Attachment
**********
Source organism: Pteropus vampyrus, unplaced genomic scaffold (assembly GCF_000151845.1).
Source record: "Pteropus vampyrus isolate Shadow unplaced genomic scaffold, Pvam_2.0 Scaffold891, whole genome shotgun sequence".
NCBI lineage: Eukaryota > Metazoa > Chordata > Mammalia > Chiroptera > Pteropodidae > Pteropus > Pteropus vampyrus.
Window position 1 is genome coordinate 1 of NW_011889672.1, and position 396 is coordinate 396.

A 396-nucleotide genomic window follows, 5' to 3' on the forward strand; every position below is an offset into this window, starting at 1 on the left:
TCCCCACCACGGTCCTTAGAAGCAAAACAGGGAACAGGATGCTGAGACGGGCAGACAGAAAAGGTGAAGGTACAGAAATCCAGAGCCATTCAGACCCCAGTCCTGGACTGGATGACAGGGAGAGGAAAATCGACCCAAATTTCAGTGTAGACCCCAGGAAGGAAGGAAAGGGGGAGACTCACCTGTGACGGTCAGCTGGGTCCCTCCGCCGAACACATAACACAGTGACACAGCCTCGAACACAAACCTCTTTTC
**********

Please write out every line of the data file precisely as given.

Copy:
Source organism: Pteropus vampyrus, unplaced genomic scaffold (assembly GCF_000151845.1).
Source record: "Pteropus vampyrus isolate Shadow unplaced genomic scaffold, Pvam_2.0 Scaffold891, whole genome shotgun sequence".
NCBI lineage: Eukaryota > Metazoa > Chordata > Mammalia > Chiroptera > Pteropodidae > Pteropus > Pteropus vampyrus.
Window position 1 is genome coordinate 1 of NW_011889672.1, and position 396 is coordinate 396.

A 396-nucleotide genomic window follows, 5' to 3' on the forward strand; every position below is an offset into this window, starting at 1 on the left:
TCCCCACCACGGTCCTTAGAAGCAAAACAGGGAACAGGATGCTGAGACGGGCAGACAGAAAAGGTGAAGGTACAGAAATCCAGAGCCATTCAGACCCCAGTCCTGGACTGGATGACAGGGAGAGGAAAATCGACCCAAATTTCAGTGTAGACCCCAGGAAGGAAGGAAAGGGGGAGACTCACCTGTGACGGTCAGCTGGGTCCCTCCGCCGAACACATAACACAGTGACACAGCCTCGAACACAAACCTCTTTTC